This cursory glance is suggestive of different usages of "Kyrios" in the Bible, where Yahweh is often translated "Kyrios", but without the article.

Since these gospel citations are likely emmanating from a later stage of 1st century understanding, given common dating of John's gospel, it seems that this usage is Jesus' earth-ministry title accorded and remembered by his disciples. The name that he inherited as the Son of God (see Hebrews 1:4) is probably a quite different kettle of fish.

Friday, 1 July 2016

A new (very small additional) argument for a Triune Divinity from canonicity

...The second part that is overlooked is early Christianity. Did the early christians think that Jesus was Fully Divine, where that means that Jesus has all the Divine attributes? No they didn't. It's a matter of record that leading mainstream theologians taught that Jesus was not eternal, Jesus does not know as much as the Father, Jesus doesn't have the same kind of power, Jesus isn't good in the same way - his goodness depends on the goodness of God, whereas God has his goodness independently. Who am I talking about? Mainstream theologians in the 100s, and in the 200s and even into the 300s. When they came to a text like: "The Father is greater than I", they just said: yes, see: "greater". They didn't say greater with respect to his human nature but equally great with respect to his divine nature". And when he said he didn't know the day or the hour, they said "yes, only God is omniscient". Jesus isn't omniscient, he says he doesn't know something, you don't want to say he's a liar, right? You just don't find most early Christians saying that Jesus is fully divine. You see them saying things that go very clearly against that. Even after they're speculating about the pre-existent logos, the logos is divine, even after they're calling Jesus "our God", they'll turn right around and say the one True God is the Father, and only he is eternal, only he is perfect in knowledge and so on. And as we have just looked at, this claim that Jesus is fully divine is fully loaded with problematic speculations; it always was.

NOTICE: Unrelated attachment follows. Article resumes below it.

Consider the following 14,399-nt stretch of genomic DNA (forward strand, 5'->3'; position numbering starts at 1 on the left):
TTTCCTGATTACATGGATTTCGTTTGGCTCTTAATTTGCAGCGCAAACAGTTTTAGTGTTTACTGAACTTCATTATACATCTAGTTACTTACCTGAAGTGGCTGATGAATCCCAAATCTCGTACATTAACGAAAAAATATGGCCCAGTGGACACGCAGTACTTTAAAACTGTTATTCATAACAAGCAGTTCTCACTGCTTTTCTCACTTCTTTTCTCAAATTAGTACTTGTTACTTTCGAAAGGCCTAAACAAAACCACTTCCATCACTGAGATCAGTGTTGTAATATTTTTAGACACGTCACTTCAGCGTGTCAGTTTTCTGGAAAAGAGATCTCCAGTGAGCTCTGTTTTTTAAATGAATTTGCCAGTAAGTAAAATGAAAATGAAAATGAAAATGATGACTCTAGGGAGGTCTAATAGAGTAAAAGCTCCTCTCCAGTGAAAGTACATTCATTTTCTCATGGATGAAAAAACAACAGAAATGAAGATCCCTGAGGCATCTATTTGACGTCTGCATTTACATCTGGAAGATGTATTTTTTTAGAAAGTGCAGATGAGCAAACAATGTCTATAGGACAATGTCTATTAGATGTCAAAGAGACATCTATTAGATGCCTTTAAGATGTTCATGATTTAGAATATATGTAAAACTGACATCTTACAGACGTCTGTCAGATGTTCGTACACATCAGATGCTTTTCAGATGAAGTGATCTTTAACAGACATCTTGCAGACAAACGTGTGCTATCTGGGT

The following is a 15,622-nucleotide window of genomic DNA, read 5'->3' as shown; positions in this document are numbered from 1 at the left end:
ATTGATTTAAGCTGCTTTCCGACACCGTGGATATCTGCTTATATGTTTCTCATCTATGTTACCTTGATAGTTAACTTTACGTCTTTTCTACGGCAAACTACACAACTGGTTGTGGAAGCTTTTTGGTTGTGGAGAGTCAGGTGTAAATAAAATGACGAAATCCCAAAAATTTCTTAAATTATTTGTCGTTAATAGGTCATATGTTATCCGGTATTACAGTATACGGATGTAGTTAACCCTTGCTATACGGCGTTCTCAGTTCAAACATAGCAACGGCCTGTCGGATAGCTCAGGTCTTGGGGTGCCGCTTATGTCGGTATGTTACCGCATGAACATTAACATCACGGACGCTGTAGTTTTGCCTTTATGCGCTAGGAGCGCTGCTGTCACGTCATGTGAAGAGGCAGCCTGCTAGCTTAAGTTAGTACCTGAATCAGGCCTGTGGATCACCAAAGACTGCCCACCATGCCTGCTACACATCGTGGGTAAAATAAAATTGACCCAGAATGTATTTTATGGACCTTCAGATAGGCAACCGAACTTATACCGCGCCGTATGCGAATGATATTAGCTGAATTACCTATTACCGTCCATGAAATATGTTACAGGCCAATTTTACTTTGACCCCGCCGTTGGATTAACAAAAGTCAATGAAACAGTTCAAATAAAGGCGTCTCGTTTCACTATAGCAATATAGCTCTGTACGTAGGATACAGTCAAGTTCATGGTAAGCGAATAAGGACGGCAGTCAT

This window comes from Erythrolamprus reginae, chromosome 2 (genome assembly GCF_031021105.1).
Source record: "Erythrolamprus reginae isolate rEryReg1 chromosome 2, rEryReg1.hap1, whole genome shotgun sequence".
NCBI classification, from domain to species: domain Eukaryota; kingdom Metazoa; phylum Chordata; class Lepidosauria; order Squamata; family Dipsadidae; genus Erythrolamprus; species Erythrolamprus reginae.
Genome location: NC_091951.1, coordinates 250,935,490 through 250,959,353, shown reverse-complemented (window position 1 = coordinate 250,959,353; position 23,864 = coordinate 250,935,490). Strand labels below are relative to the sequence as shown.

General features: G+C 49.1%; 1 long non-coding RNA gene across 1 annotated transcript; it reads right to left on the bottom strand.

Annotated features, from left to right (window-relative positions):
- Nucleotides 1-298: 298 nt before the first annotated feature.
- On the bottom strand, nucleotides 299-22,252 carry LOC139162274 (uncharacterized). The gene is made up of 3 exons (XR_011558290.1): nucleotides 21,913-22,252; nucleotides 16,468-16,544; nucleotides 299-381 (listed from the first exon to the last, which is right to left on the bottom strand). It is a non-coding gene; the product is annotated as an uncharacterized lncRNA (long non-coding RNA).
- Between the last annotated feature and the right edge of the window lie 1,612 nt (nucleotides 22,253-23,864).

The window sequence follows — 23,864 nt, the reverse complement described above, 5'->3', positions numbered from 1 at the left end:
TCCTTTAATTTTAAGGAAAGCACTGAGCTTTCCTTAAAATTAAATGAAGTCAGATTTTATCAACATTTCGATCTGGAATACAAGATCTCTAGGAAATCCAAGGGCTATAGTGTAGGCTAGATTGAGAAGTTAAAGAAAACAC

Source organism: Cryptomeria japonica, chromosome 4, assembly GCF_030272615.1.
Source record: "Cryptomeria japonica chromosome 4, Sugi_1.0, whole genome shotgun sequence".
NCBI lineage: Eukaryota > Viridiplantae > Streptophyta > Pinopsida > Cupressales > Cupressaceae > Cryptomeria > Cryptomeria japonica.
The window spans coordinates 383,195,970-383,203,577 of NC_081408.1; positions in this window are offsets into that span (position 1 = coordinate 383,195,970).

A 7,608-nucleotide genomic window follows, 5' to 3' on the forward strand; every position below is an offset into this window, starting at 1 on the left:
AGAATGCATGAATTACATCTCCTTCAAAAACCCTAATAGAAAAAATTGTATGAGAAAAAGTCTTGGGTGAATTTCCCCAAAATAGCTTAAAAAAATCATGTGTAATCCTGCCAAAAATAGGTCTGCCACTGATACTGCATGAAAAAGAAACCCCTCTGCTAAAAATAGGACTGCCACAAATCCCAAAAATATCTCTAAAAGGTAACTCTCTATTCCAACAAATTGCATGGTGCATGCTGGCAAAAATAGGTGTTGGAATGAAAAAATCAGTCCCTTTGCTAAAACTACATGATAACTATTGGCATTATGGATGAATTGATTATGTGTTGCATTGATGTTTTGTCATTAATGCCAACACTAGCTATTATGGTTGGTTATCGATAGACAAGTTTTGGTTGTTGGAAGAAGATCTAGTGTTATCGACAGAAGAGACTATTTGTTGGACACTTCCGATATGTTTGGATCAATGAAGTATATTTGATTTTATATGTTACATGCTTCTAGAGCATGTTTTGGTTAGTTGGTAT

- Dale Tuggy, 2016, http://trinities.org/blog/podcast-145-tis-mystery-immortal-dies/ at ‘Tis Mystery all - 21st Century Reformation Theological Conference 30/04/2016

For me, originally a die-hard exegesis fan (and the die-hard is not dead yet), this argument is very significant. In my paper Trinitarian Interpretations, I argued that if we are right about the early church Fathers not believing that God was Triune, then we have a problem. One of the solutions I considered, which I have never heard argued, is that the inspired 1st century authors were so inspired that they were literally centuries ahead of their subsequent interpreters. Most people prefer to argue that the earlier (Ehrman would call them "proto-orthodox") theologians, were roughly right, but they were less refined or something like that.

I think there are quite a few theologians who believe the conciliar Christologies are basically on track and that this perspective simply takes a very long time to work out (and it is not finished yet, and its various interpretations today are multiple and mutually-incompatible). That might mean that non-triune things are said in the Scriptures, which, if all are to be considered true on a deep level, that you end up with something looking like a form of Trinitarianism. But God set the whole thing up for a huge debate from an obscure beginning in order for it to stand somehow (because it didn't come easily; paradoxically because it was not as blazingly obvious as evangelical apologists like to assume and argue today). That's an argument I'd be more open to: but I think I have another option still. These beliefs about the Triune God began around about the same time the canon was sealed, so to speak. It could be argued that the wrestling and debating going on with regard to canonicity are not independent of the christological wrestling. Had the canon been clearer earlier, then maybe the Triune God perspective would have emerged earlier too. The same church that decided these are the books, is the church that said, this is our Christ.

My position might be considered to drift. It isn't, or hasn't much. I still firmly believe given the lack of clarity and the supreme position of the Scriptures, the close proximity of the church Fathers in terms of chronological interpretive distance, that we have to allow for greater breadth and tolerance and welcome differing views of the Father and of the Son and of the Holy Spirit. For me, the Father and the Son and the Holy Spirit remain central to church life, individual faith and the advancing Kingdom of God. And that has always been the case for me.

This is where the Biblical Unitarian communities, I think, also need to be careful. They can be so sceptical of a whiff of a "divine" Christ, that it could be harder for them (I speculate) to worship Jesus, even if they knew it was to the glory of God the Father, as explicitly stated in Philippians 2.

Let the debate roll on!